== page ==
PSN-L Email List Message

Subject: Re: Not so simple photoelectrics, or are they?
From: "David A. Latsch" blottobear@..........
Date: Sat, 02 Jun 2001 23:36:28 -0600


Greetings all:

I am used to dealing with teraohms, femtowatts, and
picoseconds(much less nanoseconds) in my long and
illustrious dealings with those magical electrons-but
how did an analog signal with<10hz or so of bandwidth
get involved with those fleeting nanoseconds? I must
have been taking one of my catnaps or something.
The antique seismos  used a moving mirror and an
INCOHERENT light source and wrote on a rotating drum
located in a small vault-not hundreds of feet away! The trace
on the film was 1-2 inches or so for a typical (M7-9) large
quake. I think Sean-Thomas may have one of these puppies
stashed in the basement at SLU.
Yea, I sing the praises of the CCD, for it will set you free!!

Vaya con Dios,
DL

Thomas Leiper wrote:

> Yeah, I must have missed an order of magnitude in my mental
> guestimation as well, because 2.6 ns is out of the question.
> So it's back to the old coil. I wouldn't have wasted my time
> anyway. I suppose you could just slow down your sample rate, but
> then you would have the flutter factor to deal with. There must
> be SOME extremely complicated way we can replace the magnet and
> coil that work so well. How about a force-balance scheme where
> we just use some silver (or gold) contacts and keep them barely
> touching by PW modulating the coil with a high frequency square wave...
>
> Tom
>
> ------Original Message------
> From: "Charles R. Patton" 
> To: psn-l@..............
> Sent: June 1, 2001 8:44:42 PM GMT
> Subject: Re: Not so simple photoelectrics, or are they?
>
> Thomas Leiper wrote:
> >
> > Not sure you get it, Charlie. You don't have to
> > resolve the pulse width, only the timing of the
> > relationship between the reference pulse and the
> > detector pulse.
>
> Tom,
>
> I did make a mistake in my math by thinking in magnitudes rather than
> powers of two.  But the point I was trying to make has just been made
> very well by Chris Chapman who has just posted, "... 1 arc second is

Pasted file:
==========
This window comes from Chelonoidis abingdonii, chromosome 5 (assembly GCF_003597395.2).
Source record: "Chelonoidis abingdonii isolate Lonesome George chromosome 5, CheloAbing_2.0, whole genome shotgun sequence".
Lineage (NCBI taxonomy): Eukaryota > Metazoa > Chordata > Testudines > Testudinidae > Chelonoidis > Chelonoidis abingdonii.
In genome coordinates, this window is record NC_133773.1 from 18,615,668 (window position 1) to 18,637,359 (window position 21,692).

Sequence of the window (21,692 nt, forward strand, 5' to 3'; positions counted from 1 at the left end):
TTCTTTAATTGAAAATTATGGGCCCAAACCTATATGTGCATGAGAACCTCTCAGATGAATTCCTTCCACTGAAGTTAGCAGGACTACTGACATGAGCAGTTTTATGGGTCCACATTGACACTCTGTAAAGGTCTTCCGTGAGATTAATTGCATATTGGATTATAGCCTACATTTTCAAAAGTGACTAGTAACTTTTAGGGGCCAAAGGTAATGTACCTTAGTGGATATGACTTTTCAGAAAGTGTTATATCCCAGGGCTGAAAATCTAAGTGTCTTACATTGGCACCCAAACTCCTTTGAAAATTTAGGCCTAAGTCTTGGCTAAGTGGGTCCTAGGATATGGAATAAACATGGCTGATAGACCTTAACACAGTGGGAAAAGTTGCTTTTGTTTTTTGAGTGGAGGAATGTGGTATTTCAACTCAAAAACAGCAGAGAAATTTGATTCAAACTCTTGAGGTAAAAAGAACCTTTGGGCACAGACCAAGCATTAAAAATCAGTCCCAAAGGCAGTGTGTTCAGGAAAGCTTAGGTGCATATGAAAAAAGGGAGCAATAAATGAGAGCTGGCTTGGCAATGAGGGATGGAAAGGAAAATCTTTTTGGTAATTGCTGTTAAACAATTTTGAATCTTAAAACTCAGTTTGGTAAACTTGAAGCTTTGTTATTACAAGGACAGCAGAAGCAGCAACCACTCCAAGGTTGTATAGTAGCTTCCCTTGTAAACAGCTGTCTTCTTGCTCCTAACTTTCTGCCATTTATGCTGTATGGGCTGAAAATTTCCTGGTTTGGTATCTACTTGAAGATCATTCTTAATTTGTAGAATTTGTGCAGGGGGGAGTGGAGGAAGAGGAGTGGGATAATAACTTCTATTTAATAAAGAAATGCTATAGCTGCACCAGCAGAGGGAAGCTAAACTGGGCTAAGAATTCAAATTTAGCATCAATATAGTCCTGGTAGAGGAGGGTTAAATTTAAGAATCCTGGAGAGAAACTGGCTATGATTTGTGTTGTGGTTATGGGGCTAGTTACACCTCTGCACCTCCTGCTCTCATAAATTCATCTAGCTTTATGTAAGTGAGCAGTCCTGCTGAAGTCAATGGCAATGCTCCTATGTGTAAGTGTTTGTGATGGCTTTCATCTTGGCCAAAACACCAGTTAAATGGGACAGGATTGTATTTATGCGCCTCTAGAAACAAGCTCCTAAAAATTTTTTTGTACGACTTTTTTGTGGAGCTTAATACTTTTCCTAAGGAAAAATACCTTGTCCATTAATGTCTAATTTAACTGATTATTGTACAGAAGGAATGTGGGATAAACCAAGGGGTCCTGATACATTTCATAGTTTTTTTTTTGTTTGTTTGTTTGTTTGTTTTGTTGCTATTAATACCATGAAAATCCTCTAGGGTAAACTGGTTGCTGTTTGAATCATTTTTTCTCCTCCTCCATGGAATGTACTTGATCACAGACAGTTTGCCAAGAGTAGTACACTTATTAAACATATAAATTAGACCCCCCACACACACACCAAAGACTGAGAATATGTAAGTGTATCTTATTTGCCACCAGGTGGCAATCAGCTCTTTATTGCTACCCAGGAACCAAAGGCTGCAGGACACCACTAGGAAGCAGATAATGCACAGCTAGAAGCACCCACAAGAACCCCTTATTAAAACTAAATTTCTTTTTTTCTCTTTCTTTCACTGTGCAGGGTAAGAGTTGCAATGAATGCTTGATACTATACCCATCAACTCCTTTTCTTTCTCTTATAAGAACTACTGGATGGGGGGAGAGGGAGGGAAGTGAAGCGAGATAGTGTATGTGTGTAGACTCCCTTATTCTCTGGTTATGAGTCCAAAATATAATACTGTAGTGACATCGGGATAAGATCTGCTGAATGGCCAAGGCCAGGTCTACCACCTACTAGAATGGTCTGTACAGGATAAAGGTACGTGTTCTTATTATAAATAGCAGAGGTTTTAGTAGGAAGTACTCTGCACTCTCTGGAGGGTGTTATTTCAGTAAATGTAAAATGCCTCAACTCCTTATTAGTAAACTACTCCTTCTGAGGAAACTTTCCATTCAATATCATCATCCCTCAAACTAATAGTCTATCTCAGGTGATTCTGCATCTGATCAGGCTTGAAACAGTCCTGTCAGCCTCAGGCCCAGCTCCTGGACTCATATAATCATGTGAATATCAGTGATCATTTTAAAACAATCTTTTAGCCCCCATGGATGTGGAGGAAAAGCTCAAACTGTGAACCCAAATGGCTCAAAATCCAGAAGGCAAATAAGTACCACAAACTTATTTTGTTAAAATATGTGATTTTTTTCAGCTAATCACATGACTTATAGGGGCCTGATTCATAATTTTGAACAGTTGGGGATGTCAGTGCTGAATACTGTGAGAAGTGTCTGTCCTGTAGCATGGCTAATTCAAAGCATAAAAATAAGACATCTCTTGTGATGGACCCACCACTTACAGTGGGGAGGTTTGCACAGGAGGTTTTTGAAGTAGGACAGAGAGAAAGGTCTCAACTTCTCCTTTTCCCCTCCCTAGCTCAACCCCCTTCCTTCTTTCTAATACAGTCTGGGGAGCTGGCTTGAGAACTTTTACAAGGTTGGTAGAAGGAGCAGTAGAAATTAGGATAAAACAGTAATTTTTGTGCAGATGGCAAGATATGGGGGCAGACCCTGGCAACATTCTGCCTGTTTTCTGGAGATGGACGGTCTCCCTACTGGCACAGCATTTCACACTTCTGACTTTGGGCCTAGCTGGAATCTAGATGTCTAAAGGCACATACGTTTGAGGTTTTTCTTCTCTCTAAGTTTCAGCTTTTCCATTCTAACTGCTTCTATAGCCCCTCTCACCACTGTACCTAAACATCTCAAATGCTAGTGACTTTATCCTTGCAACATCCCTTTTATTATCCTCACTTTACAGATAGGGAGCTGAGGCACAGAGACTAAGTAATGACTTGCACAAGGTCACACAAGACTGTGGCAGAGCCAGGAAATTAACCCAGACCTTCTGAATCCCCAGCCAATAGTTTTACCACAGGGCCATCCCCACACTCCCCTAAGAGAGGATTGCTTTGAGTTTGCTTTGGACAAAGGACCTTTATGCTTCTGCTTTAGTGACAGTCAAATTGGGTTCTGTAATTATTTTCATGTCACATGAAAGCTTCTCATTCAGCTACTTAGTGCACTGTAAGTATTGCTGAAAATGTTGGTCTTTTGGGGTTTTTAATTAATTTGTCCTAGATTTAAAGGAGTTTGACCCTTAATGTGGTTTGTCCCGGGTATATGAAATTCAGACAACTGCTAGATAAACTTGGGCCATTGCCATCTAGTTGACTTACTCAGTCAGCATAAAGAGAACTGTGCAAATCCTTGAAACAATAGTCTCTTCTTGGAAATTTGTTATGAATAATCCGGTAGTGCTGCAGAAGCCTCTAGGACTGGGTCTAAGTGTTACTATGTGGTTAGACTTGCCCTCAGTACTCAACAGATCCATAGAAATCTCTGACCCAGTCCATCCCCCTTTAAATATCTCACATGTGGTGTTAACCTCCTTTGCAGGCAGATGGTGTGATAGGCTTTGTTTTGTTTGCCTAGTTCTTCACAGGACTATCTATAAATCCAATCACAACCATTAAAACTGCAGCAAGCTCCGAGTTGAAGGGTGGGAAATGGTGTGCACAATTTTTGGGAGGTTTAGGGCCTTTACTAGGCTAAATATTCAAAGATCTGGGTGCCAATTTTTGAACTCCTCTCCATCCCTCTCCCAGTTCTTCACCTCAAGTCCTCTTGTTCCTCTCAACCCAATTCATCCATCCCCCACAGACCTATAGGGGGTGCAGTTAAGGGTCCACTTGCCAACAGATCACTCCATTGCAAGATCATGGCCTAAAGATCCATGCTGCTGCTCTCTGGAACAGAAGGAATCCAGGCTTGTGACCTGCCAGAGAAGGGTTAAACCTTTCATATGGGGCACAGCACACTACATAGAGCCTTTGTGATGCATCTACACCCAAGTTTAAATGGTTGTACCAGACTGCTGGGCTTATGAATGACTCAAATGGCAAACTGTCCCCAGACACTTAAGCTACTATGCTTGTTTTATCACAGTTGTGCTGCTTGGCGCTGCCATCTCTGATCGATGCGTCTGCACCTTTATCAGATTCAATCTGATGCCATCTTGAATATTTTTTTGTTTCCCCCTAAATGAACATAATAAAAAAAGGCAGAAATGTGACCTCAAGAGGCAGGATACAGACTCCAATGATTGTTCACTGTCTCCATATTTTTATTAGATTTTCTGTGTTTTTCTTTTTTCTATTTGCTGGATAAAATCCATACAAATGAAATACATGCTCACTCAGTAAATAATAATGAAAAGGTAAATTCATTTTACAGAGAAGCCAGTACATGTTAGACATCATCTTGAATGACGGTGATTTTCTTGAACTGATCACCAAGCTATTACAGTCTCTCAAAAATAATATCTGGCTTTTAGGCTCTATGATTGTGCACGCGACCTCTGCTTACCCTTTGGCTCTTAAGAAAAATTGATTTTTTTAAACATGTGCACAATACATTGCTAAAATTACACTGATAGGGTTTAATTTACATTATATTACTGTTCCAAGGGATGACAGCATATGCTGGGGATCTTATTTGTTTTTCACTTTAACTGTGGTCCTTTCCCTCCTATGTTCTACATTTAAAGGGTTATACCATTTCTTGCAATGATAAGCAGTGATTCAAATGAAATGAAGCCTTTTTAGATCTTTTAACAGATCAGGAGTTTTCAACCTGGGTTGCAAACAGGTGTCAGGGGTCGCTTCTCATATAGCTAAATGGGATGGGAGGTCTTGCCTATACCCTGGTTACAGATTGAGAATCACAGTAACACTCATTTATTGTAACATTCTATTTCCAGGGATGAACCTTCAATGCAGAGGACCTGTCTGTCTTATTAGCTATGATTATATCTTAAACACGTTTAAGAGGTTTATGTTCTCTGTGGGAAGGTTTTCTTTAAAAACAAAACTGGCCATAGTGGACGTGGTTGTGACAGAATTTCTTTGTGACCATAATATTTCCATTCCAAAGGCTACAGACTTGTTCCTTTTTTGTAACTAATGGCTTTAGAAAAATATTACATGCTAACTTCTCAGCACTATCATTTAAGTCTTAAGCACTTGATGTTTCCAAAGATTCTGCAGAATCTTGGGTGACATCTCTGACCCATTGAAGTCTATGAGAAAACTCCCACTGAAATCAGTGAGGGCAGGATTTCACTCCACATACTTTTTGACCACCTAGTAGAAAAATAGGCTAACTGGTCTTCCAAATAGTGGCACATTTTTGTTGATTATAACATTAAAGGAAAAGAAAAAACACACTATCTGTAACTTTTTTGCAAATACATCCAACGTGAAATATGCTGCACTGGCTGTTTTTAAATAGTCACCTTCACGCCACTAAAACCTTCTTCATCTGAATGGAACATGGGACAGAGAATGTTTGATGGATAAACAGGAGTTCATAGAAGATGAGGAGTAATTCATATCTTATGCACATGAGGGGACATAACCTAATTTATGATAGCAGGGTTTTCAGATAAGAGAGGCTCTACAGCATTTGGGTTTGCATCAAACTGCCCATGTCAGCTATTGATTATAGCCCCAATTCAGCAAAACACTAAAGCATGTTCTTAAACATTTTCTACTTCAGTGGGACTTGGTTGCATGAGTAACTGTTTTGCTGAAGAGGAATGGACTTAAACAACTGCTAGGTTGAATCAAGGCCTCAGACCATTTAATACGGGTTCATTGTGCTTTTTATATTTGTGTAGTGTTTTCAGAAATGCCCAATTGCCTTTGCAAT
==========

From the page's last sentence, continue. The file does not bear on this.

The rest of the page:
> 1/60*60*360 of a revolution - 1/1,296,000, so at 30 RPS, 0.1 arc sec
> represents ~2.6 nano sec"  His observation about diffraction errors is
> probably quite accurate.
>
> Although parts are available at 300 MHz, they generally cannot be used
> with simple perf board techniques.  They require ground plane techniques
> and careful attention to lead lengths and so forth - not a construction
> area kind to the beginner.
>
> And as Chris's post and other posts have mentioned, it still doesn't
> solve the need for a small dot in order to get that 2.6 ns edge.  Other
> factors are the speed and position variations one will find in the
> scanner mechanism.  One can expect at best perhaps random 5 uin position
> errors at the motor mirror if the best bearings are used (not likely),
> and more likely much worse due to imperfections in the ball bearings.
> Those errors can be overcome with hydrostatic bearings, but you just
> left the few dollars territory and headed into kilobuck land.  Some of
> these position errors will translate as angle errors and thereby timing
> that is somewhat random with respect to the timing photodiode.
> Additionally there will be speed variations greater than and perhaps
> much greater than 10 us per revolution.  Some of it will be cancelled by
> the timing pulse, but unless the timing pulse and the measurement pulse
> are co-located, there will be that inaccuracy to add in.
>
> Regards,
> Charles R. Patton
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Larry Cochrane <cochrane@..............>